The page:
GW2: Colin Johanson understands raiding

Our own internal testing teams and alpha test groups learned to beat them using a combination of player skill, synchronous builds, strong use of cross-profession combos, use of cooking/consumable buffs (these make a huge difference!) and well formed player tactics. – Colin Johanson

Cool description of end-game raiding, thanks.

Oh wait he is talking about running dungeons as you play and to ‘other stuff’, because GW2 has no ‘end-game’ so tuning your build for endgame and getting your raid-comp correct does not exist.

Well expect if you want to actually run dungeons I guess? And then just feel free to pay that respec cost and reset your build every time you are not running a dungeon? And hope the four others you are with do the same?


(Keen has a good breakdown of the situation, and the comments of others in that post reflect many of my feelings as well.)

About SynCaine

Former hardcore raider turned casual gamer.
This entry was posted in Guild Wars, MMO design, Rant. Bookmark the permalink.

7 Responses to GW2: Colin Johanson understands raiding

  1. bhagpuss says:

    Totally. I am not doing any GW2 dungeons and I didn’t expect to. They said repeatedly that dungeons would be like this so I’m not surprised. I wrote dungeon play off my GW2 “To-Do” list long ago.

    I like dungeon play. I would do dungeons in GW2 if they were like old-school EQ dungeons or even EQ2 or Rift dungeons. Not as a main course but as a gameplay side-dish. What they’ve done, as you neatly point out, is stuff their end-game raids into 5-man dungeons, where most of us can conveniently forget about them.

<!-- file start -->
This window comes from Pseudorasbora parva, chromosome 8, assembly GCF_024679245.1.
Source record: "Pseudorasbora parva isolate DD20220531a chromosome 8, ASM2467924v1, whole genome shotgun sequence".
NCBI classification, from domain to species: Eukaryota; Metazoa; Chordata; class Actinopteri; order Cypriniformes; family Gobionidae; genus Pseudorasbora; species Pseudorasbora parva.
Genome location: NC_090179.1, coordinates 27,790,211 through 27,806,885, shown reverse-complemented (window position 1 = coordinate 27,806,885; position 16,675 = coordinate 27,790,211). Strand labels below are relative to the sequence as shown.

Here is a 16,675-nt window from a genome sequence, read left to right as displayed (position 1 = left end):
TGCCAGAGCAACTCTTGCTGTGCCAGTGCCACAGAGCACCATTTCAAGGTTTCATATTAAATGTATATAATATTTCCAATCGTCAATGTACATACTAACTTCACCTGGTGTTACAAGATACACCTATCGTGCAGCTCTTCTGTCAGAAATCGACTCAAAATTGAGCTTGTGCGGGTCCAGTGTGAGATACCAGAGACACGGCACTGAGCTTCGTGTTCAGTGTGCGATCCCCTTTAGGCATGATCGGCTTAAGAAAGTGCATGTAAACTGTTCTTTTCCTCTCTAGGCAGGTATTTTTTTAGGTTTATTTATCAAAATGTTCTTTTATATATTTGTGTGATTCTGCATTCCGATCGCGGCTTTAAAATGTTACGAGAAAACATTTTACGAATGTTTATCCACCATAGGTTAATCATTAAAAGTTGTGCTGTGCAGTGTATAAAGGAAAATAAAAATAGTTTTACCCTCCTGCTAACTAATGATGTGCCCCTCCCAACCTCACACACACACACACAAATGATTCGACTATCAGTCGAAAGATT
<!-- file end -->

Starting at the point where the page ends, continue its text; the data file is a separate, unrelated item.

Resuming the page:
Putting the main plotline behind that gate, however, is idiotic. This will get changed but I’ll bet there will be a lot of stubborn denials of reality first.

  2. Dril says:

    I thought this was meant to be the ultimate casual MMO?

    Pretty sure most WoWInsider and Massively posters get their rage ready at any mention of optimising your character.

    • bhagpuss says:

      There’s a big disconnect between the Guild Wars 1 mindset, which is where this dungeon design comes from, and the GW2 open-access, prizes-for-all version. The more I play GW2, the more I see the sharp, spiky bones of GW1 poking through the soft, fuzzy GW2 surface. If I hit any speed-bump in GW2 (which admittedly isn’t happening very often) I just think “how would that work if this was GW1?” and up pops up the solution.

      How that’s going to play out for people who never played GW1 is going to be interesting to see.

    • Carson says:

      Yeah, the Massively/WoWInsider groupthink is that even considering the possibility of attempting to optimize your character is a moral failing, and that if you refuse to even think about it, you are a superior human being.

      Having said that, GW2 does allow you to do a considerable amount of rearranging of your character without any “respec cost” of which SynCaine speaks. Switching weapons, slot skills and traits goes a long way, even if you can’t rearrange your trait points without a respec. It’s very very close to what GW1 let you do for free, and in some ways much more generous than GW1, because you can make changes in the field, rather than having to return to town.

      • jaggins says:

        Carson is right, if you make your spec for Dungeons, you can usually switch out skills in the same line and retool for standard PVE (or even PVP) without respeccing. That works for a Dom/Chaos/Inspiration Mesmer at least!

        • SynCaine says:

          You can, but again, it’s not optimal. For an Elem there are very specific skills you want in different lines for PvP, that are almost useless in PvE. You can swap those out for something ‘ok’, but again, a different spec would be much better.

          Not to mention the long-solved issue of saving specs to instantly switch back and forth, rather than having to re-click everything.

  3. Pingback: GW2: Broken Jack of Trades « Hardcore Casual

Comments are closed.